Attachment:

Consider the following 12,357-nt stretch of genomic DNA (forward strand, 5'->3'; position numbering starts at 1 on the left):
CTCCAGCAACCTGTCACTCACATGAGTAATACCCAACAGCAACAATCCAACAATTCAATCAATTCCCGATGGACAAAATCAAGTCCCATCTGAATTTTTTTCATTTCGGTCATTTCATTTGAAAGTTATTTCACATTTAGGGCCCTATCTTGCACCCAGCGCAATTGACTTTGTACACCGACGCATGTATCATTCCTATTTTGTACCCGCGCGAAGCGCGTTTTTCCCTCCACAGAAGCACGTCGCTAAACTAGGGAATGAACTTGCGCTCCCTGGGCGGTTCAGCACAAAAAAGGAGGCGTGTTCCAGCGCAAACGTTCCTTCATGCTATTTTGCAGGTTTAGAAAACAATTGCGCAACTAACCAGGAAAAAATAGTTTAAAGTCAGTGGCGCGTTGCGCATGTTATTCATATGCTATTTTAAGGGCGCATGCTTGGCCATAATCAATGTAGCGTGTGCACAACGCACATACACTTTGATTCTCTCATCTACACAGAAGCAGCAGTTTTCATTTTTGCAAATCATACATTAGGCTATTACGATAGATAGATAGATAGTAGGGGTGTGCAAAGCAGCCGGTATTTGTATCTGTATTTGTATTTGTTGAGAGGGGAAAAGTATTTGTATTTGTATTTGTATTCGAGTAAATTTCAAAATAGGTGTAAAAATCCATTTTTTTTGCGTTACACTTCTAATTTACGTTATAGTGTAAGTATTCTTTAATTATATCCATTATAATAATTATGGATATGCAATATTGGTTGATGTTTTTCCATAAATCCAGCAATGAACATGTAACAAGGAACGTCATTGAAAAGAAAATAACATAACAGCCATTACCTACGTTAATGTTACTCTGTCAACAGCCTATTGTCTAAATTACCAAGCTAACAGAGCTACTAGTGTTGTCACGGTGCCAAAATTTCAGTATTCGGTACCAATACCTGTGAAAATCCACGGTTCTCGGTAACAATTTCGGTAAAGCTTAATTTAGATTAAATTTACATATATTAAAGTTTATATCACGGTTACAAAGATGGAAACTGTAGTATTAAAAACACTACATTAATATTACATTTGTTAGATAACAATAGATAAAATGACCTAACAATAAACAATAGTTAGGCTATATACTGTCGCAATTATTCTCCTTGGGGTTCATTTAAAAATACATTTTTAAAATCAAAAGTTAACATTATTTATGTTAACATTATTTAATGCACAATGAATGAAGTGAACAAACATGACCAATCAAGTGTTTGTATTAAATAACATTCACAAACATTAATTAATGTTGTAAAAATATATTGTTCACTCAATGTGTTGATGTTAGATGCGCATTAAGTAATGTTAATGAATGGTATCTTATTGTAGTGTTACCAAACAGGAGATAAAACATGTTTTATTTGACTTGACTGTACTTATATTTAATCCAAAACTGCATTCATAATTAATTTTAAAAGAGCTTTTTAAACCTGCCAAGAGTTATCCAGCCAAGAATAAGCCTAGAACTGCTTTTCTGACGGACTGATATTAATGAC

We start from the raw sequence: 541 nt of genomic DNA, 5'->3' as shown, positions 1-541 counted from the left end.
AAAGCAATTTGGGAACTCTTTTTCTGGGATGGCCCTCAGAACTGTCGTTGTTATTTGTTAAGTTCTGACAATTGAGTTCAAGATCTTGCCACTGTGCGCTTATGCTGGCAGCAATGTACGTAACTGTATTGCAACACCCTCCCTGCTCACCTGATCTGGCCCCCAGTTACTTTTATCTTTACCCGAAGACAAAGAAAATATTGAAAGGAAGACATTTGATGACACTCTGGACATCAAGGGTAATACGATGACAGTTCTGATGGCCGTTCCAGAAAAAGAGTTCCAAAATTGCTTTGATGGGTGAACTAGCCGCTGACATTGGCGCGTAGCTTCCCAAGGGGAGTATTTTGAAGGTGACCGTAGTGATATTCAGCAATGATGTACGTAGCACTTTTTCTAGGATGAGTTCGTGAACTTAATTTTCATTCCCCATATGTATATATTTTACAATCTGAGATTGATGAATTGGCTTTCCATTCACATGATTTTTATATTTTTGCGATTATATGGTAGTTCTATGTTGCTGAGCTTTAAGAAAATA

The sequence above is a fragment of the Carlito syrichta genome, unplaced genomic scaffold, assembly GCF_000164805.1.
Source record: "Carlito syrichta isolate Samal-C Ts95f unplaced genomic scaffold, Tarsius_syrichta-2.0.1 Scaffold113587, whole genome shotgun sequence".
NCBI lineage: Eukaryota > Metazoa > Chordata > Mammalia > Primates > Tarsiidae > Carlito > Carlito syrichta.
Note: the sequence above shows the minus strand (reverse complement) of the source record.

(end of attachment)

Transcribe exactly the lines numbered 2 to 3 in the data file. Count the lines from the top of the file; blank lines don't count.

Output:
CTCCAGCAACCTGTCACTCACATGAGTAATACCCAACAGCAACAATCCAACAATTCAATCAATTCCCGATGGACAAAATCAAGTCCCATCTGAATTTTTTTCATTTCGGTCATTTCATTTGAAAGTTATTTCACATTTAGGGCCCTATCTTGCACCCAGCGCAATTGACTTTGTACACCGACGCATGTATCATTCCTATTTTGTACCCGCGCGAAGCGCGTTTTTCCCTCCACAGAAGCACGTCGCTAAACTAGGGAATGAACTTGCGCTCCCTGGGCGGTTCAGCACAAAAAAGGAGGCGTGTTCCAGCGCAAACGTTCCTTCATGCTATTTTGCAGGTTTAGAAAACAATTGCGCAACTAACCAGGAAAAAATAGTTTAAAGTCAGTGGCGCGTTGCGCATGTTATTCATATGCTATTTTAAGGGCGCATGCTTGGCCATAATCAATGTAGCGTGTGCACAACGCACATACACTTTGATTCTCTCATCTACACAGAAGCAGCAGTTTTCATTTTTGCAAATCATACATTAGGCTATTACGATAGATAGATAGATAGTAGGGGTGTGCAAAGCAGCCGGTATTTGTATCTGTATTTGTATTTGTTGAGAGGGGAAAAGTATTTGTATTTGTATTTGTATTCGAGTAAATTTCAAAATAGGTGTAAAAATCCATTTTTTTTGCGTTACACTTCTAATTTACGTTATAGTGTAAGTATTCTTTAATTATATCCATTATAATAATTATGGATATGCAATATTGGTTGATGTTTTTCCATAAATCCAGCAATGAACATGTAACAAGGAACGTCATTGAAAAGAAAATAACATAACAGCCATTACCTACGTTAATGTTACTCTGTCAACAGCCTATTGTCTAAATTACCAAGCTAACAGAGCTACTAGTGTTGTCACGGTGCCAAAATTTCAGTATTCGGTACCAATACCTGTGAAAATCCACGGTTCTCGGTAACAATTTCGGTAAAGCTTAATTTAGATTAAATTTACATATATTAAAGTTTATATCACGGTTACAAAGATGGAAACTGTAGTATTAAAAACACTACATTAATATTACATTTGTTAGATAACAATAGATAAAATGACCTAACAATAAACAATAGTTAGGCTATATACTGTCGCAATTATTCTCCTTGGGGTTCATTTAAAAATACATTTTTAAAATCAAAAGTTAACATTATTTATGTTAACATTATTTAATGCACAATGAATGAAGTGAACAAACATGACCAATCAAGTGTTTGTATTAAATAACATTCACAAACATTAATTAATGTTGTAAAAATATATTGTTCACTCAATGTGTTGATGTTAGATGCGCATTAAGTAATGTTAATGAATGGTATCTTATTGTAGTGTTACCAAACAGGAGATAAAACATGTTTTATTTGACTTGACTGTACTTATATTTAATCCAAAACTGCATTCATAATTAATTTTAAAAGAGCTTTTTAAACCTGCCAAGAGTTATCCAGCCAAGAATAAGCCTAGAACTGCTTTTCTGACGGACTGATATTAATGAC

We start from the raw sequence: 541 nt of genomic DNA, 5'->3' as shown, positions 1-541 counted from the left end.